I have recently spent a very enjoyable week in Florida with my younger son, Cameron. Cameron is studying in the USA on a golf scholarship, so it was inevitable (at least to him) that we would spend some time on the golf course.
In fact we actually played a round on a course that is part of the US PGA Tour. That in itself doesn’t make the course any more or less challenging for me – my lack of ability makes no such distinction!! But for a golfer these are the elite courses to play. During this round a couple of things happened that made me think about business in general and some experiences I have had with clients.
The first lesson was the concept of having a wider vision. Cameron had articulated his vision for this round of golf at the outset. Ideally he wanted to play the course within his handicap of +4. I come across lots of businesses – some that have such vision and others that don’t. Actually articulating your vision can be scary – because you are actually exposing to everybody what success looks like and hence everybody knows what ‘failure’ will look like. But if you don’t have a vision you can’t even know yourself whether you are succeeding or falling short. That is crucial in business because if you don’t know whether or not you’re succeeding you can’t make the appropriate and timely interventions that are sometimes needed.
But the second lesson was that a vision in itself is not sufficient. You need to have smaller goals along the way, know what to do to achieve those goals and how they contribute to the vision. The example with Cameron here is that one of the later holes on the course was an island green par 3. Those of you that know the 17th at TPC Sawgrass will know what I mean – the hole protected in front by a bunker and with nothing but water between the green and the tee. When I asked Cameron where he was planning on putting his tee shot, he told me he was “going right at the flag.” I thought I was being sensible and knowledgable by asking “does that not bring all the obstacles into play?” His response was – “I‘m not looking at the obstacles, I’m looking at the flag!” He walked off the hole with a par – I walked off with a wet ball!!! The lesson being that Cameron was after a par at worst to keep his vision alive and that by concentrating on the obstacles all he was doing was losing sight of his goal. How many times in business do we allow the obstacles to become a much clearer focus than the goal? Of course we need to recognise when we come up against obstacles but we also need to recognise when we can just plough through them or when we need to detour around them – but the overall focus should still be on the goal.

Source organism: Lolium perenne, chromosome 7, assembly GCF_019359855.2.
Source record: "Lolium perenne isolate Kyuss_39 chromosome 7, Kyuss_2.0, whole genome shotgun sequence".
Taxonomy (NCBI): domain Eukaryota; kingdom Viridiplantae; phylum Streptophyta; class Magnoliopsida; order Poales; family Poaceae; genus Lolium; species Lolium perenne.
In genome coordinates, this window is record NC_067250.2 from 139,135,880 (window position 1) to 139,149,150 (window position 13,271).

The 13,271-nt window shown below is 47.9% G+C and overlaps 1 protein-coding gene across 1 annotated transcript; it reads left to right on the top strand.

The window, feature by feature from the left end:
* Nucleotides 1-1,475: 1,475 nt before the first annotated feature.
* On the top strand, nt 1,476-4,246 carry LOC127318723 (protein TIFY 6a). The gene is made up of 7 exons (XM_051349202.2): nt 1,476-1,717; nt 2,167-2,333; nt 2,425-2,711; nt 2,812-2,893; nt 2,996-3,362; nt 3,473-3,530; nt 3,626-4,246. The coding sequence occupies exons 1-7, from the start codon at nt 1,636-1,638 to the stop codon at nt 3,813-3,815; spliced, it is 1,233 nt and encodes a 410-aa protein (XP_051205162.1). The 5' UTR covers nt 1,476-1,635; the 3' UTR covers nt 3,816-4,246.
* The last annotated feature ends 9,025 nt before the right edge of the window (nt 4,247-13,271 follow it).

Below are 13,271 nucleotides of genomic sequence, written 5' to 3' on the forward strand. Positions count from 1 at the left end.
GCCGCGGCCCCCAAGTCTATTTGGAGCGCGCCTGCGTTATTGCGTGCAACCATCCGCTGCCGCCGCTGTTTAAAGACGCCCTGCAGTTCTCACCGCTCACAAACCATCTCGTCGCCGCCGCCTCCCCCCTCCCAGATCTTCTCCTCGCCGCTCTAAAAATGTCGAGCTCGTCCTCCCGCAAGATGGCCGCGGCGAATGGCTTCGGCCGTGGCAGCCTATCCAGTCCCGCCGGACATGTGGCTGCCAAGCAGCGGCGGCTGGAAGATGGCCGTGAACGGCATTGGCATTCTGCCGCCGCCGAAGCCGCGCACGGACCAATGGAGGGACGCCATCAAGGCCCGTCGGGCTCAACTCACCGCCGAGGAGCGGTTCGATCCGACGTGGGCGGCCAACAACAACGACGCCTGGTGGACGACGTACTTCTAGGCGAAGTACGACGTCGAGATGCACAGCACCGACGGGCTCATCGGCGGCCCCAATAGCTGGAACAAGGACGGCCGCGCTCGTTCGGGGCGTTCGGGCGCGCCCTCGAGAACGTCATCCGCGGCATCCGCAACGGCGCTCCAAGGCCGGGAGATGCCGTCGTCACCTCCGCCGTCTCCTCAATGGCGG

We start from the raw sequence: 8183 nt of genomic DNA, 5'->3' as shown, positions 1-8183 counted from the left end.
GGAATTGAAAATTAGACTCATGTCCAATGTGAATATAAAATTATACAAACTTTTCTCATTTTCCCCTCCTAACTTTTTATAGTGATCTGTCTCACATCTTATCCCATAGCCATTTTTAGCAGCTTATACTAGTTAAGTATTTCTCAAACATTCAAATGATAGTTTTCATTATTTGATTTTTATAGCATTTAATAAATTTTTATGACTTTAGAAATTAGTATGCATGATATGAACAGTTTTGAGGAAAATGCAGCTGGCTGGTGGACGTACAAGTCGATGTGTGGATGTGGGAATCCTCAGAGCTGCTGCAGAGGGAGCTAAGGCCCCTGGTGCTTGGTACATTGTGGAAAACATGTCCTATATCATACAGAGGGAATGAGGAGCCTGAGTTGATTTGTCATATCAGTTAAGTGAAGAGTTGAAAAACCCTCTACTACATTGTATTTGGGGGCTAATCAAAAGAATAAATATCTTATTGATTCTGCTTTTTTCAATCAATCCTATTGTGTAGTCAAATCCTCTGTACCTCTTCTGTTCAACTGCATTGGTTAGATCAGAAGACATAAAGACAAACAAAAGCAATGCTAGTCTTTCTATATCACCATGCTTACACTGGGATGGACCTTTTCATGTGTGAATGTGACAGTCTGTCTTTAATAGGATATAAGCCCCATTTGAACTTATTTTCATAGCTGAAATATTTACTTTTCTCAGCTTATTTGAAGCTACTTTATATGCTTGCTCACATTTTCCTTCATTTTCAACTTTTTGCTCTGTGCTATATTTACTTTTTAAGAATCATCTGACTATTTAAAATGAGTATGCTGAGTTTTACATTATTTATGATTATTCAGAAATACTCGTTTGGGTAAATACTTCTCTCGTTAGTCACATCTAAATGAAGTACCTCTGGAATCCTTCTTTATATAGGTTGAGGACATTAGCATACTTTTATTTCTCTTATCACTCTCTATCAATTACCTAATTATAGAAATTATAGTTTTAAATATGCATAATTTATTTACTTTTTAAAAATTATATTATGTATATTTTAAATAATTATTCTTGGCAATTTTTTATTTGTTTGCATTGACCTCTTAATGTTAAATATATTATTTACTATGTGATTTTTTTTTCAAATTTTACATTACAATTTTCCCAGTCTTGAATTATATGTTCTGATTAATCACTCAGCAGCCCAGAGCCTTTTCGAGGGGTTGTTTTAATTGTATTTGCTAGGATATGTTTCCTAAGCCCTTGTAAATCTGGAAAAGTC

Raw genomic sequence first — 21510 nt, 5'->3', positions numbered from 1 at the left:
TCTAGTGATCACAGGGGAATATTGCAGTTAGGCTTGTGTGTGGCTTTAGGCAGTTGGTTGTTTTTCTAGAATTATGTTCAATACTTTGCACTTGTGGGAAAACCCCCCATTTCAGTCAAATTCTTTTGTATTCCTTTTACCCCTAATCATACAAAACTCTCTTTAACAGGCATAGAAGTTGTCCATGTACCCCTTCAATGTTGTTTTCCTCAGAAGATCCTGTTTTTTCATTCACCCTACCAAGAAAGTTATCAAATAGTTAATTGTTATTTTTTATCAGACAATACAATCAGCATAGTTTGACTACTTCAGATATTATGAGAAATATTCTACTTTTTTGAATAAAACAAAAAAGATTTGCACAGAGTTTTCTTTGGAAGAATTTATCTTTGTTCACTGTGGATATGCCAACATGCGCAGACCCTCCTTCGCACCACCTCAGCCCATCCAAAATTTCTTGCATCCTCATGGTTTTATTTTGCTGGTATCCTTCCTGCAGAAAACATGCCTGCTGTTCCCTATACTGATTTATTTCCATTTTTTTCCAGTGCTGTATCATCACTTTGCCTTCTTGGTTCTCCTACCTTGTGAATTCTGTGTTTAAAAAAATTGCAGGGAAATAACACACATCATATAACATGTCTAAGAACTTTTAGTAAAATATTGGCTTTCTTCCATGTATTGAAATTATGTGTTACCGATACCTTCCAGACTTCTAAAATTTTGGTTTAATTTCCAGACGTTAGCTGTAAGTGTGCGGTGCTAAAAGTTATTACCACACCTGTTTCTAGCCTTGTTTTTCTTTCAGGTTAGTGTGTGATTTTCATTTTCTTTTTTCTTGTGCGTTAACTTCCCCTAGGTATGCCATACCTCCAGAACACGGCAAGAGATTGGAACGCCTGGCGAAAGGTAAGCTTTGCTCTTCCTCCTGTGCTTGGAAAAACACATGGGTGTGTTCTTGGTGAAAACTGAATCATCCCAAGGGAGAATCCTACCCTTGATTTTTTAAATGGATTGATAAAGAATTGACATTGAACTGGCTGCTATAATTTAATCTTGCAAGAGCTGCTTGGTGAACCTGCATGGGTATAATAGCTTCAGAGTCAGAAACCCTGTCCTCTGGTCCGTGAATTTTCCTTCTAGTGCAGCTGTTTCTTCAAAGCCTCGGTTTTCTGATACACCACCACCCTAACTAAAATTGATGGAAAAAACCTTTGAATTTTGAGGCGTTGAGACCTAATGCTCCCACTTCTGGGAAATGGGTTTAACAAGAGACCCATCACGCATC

And for those of you wondering Cameron’s score fo the round was +3!! Mine wasn’t!!!!!